From the October 2016 issue of HealthCare Business News magazine
By Crystal Clack
An executive at a hospital or clinic may not understand the important dynamics of a coding professional’s work, past keeping the DNFB low.
Many believe coding is an easy trade to learn. After all, coding professionals sit in front of a computer every day and match codes to clinical documentation. That can’t be too bad, can it? In reality, working in the health care coding environment is a challenging, critical thinking-driven, exciting profession. It’s a job with many rules and guidelines that, if ignored, could mean heavy fines and penalties from the Office of Inspector General (OIG), or worse, prison.
A knowledgeable and experienced coder can help keep compliant revenue flowing into a practice at a steady pace. Without him or her, it would be very difficult to make ends meet. To be considered experienced, a coding professional must have a working knowledge of anatomy, physiology, pathophysiology, pharmacology and disease processes, along with critical thinking skills and interpersonal relationship skills. A person cannot learn to code overnight. It takes many years to master the coding systems and understand clinical documentation.
Transitioning to a new coding system
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ICD-10, a coding system that provides users with a greater level of specificity in capturing correct codes to match with a patient’s diagnosis, has been in place for a year in the U.S. It was a significant change from ICD-9, but the coder continues to be the artist who paints the patient’s documentation from the provider and turns it into a visual story, explaining why the patient came for treatment, what was done and the outcomes. In this way, coding is an art and science.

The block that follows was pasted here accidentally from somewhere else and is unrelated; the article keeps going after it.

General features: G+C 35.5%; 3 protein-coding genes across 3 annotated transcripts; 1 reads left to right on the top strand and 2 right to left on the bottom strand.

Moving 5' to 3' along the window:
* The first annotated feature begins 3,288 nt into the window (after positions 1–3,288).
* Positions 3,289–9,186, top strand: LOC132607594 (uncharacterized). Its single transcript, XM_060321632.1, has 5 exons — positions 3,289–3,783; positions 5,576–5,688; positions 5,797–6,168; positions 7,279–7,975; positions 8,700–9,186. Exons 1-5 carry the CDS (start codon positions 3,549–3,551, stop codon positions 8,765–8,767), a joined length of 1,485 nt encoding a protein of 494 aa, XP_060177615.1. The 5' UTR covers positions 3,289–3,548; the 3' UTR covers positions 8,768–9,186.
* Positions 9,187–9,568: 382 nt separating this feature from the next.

Learning the more robust ICD-10 coding system has been a challenge, but after getting used to it, most coding professionals like it better than the old system, as it helps them to be more thorough in capturing the status and health of patients. While there has been the expected decrease in coding productivity due to learning the new system and providers being prompted for greater specificity in their patient documentation, the dire fears that surrounded the transition have proved unfounded.
2017 ICD-10-CM/PCS code updates are substantial. Specific practice updates to coding rules and guidelines should be carefully reviewed to determine the effect on the health care setting. Over the past year, coding professionals have expressed concerns about not having enough time to code, and to understand what it is they are coding. Now that new codes are being released on Oct. 1, 2016, it is more important than ever to allow a coding professional to become both educated, and proficient, with these new coding rules and guidelines.
Making a connection
While the complexities of coding are a daily challenge for health information professionals, they often go unnoticed by health care executives. In reality, the coding professional and leaders in the health care C-Suite rely heavily upon one another. Understanding each other is crucial. Executives should connect with this staff. What do they like and dislike about their jobs? What tools do they need to do their jobs better? What are their struggles and concerns? Reviewing some medical records with a coding professional can be an enlightening way to learn about the coding process. Coding professionals are some of the most important, behind-the-scenes people in health care, and it’s worth the effort to understand the fluidity that they offer to the entire health care system.
About the author: Crystal Clack, MS, RHIA, CSS, is the director of coding and data standards at AHIMA.